It’s nearly Christmas Party season, which makes it that magical time of year when, under the influence of alcohol and an excess of holiday spirit, people will end up shacking up with someone they truly regret.
Not to be outdone, the tech industry seems to be ahead of the trend this year, with a handful of very odd tie-ins emerging over the last few months.
This week, Microsoft decided that the best way of countering the global shortage of its NZ$799 Xbox Series X was to create a NZ$14,000 version in collaboration with gaudy fashion brand Gucci. Hey, if scalpers on Ebay can charge little Timmy’s parents well over the odds at Christmas, then why can’t Microsoft cut out the middle man?
For your money, you not only get the hard-to-buy console, but an, uh, “distinctive” Gucci luggage to carry it in, two custom controllers and a Game Pass membership — which will go some way towards recouping the NZ$13,201 you could have spent on games in the first place.
Rather than smooth black plastic, the Gucci Xbox has the classic ‘GG’ Gucci logo patterned over the top. Desperately looking for a link between the two companies, the PR genius in charge of the operation decided it should stand for “good game”, which just goes to show that the first idea you come up with isn’t always the best.
What do the two companies have in common, other than a demonstrable love of money? A shared anniversary. The collaboration marks 100 years of Gucci and 20 of Xbox. The console will be strictly limited to 100 units, which should comfortably cover those found in the middle of the Venn diagram for “Xbox fans” and “Gucci enthusiasts” with about 90 left over for that powerful ‘more money than sense’ demographic.
Then there was OnePlus which, fresh off the back of disappointing its fans with a lack of ‘T’ handset for the first time since 2015, decided that an official tie-in with the biggest name in gaming from 1980 was the answer.
The OnePlus Nord 2 Pac-Man edition is the same mid-range handset you know and are likely ambivalent towards, only now with added Pac-Man. That means there’s a small Pac-Man logo on the back of the phone — a back which changes colour in the dark to reveal a 3D Pac-Man maze for Inky, Blinky, Pinky and Clyde to get lost in. If you buy direct from OnePlus, you also get this DIY phone stand:
No, it’s not a charger. It’s just a stand so that you can keep your precious phone vertical when not in use. For all this, OnePlus is charging an extra 6% on the cost of the same-specced non Pac-Man version — so don’t feel too bad that New Zealand doesn’t make the list of countries where it can be bought.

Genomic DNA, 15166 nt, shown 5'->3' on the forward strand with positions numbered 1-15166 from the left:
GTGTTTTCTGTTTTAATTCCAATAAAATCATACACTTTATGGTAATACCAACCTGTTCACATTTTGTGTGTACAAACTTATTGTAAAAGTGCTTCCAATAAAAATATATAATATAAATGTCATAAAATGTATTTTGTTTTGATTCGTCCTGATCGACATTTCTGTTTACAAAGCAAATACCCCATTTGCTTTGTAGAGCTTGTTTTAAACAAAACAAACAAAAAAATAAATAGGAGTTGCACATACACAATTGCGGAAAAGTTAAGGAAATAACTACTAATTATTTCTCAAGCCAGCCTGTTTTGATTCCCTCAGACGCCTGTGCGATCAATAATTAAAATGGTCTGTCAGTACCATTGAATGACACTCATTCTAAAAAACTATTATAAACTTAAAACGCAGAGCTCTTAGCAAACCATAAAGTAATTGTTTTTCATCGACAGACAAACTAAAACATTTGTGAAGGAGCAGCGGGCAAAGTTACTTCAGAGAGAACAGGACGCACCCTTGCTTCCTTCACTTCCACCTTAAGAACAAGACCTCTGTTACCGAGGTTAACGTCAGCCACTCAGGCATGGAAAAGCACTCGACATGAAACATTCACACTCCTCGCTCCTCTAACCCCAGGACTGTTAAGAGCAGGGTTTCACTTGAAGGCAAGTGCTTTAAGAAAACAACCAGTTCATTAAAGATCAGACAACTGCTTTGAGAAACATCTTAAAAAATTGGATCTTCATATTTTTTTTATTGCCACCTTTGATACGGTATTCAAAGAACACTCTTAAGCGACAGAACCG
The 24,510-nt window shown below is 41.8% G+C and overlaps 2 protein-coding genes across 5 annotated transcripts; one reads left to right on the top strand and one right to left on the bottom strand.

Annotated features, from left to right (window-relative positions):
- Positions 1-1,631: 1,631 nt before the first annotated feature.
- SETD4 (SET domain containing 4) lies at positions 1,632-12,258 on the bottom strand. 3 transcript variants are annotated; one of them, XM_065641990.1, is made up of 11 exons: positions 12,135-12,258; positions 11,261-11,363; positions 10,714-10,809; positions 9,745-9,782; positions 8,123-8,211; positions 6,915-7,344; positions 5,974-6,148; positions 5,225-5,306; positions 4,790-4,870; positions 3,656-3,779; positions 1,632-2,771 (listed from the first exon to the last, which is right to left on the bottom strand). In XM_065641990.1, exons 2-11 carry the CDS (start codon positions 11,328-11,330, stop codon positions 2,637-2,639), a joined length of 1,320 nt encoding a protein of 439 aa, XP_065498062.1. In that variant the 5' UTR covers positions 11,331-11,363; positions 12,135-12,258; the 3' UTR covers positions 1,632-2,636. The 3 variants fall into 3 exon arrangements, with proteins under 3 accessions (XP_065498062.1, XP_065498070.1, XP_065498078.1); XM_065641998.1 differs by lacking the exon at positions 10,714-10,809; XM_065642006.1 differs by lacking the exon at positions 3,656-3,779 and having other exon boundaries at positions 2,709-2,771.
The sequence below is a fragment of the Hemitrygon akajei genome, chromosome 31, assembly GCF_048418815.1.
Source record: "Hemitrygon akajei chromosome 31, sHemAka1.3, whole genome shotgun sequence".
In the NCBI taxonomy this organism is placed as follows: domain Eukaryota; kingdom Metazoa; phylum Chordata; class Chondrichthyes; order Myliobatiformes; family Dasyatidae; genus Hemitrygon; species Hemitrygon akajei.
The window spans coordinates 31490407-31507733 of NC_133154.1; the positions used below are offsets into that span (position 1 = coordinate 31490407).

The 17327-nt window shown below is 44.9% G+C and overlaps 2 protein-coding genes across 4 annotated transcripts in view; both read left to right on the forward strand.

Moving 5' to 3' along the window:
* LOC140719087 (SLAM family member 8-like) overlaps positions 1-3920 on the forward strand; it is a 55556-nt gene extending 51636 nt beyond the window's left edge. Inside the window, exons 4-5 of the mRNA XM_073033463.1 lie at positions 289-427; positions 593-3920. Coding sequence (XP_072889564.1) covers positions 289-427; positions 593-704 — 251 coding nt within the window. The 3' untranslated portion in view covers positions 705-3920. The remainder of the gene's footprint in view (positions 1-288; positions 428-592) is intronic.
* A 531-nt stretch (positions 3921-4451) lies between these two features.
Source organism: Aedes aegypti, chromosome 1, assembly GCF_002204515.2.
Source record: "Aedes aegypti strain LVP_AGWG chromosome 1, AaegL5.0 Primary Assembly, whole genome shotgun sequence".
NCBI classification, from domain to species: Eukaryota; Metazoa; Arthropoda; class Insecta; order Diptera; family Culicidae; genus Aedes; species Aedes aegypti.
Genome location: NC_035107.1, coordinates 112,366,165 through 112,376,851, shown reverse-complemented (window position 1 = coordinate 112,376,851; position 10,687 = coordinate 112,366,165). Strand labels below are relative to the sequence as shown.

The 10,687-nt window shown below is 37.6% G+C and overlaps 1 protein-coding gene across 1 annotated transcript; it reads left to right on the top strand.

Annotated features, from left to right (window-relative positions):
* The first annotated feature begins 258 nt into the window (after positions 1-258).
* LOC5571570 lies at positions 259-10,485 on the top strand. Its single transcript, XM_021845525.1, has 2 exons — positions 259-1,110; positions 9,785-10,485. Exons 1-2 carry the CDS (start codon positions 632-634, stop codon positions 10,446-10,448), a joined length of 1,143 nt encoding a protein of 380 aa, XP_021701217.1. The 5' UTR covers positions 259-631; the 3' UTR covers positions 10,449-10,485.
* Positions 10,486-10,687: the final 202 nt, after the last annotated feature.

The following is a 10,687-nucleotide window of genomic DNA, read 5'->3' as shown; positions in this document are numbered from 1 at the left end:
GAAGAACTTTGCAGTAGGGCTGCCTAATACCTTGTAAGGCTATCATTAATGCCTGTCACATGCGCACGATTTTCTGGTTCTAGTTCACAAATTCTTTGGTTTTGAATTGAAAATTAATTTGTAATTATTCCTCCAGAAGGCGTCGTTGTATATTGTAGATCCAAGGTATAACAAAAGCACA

Perhaps, at 41, Pac-Man is just too old for such a tie-in. Tech collaborations are a young person’s game, like 40-year-old Mario.
Nintendo’s mascot appears in a special edition of Tag Heuer’s Connected 3 smartwatch, on hand with his “upbeat and active personality” to “encourage wearers of this smartwatch to enjoy moving too.”
If that sounds like a description aimed at PE averse children, you should know that the watch costs no less than NZ$3,000. “Mamma mia”, as the weirdly iconic plumber himself would no doubt respond to such gauging. You could, after all, buy six Switch OLED models for that, and still have some money left over to set fire to.
All of this, of course, follows hot on the heels of Ray-Ban collaborating with Meta — née Facebook, because who doesn’t want to ask themselves whether they’ve fully charged up their sunglasses before a trip to the beach?
Ray-Ban, Meta spotted, had missed a golden opportunity to turn a fashion statement into some surveillance hardware, something quickly remedied with the NZ$465 Ray-Ban Stories glasses.
Speaking of fashionable surveillance hardware, earlier in the year Amazon signalled its intent to crowdfund a number of fashionable Echo Dots with designer Diane von Furstenberg. Perhaps overestimating demand, only one of these reached its funding target — the Midnight Kiss design, covered in red and pink lips to helpfully remind people that Amazon is always listening to what comes out of yours.
With the possible exception of Meta’s Ray-Ban collaboration, which kind of relies on the perennially uncool Facebook being fashionable, none of these tie-ins are strictly necessary, which does raise the question of “why” — especially for the novelty ones which cost thousands of dollars.
Perhaps the inevitable website columns ridiculing them are helpful in the ‘any publicity is good publicity’ tradition… in which case, you’re welcome Gucci and Microsoft.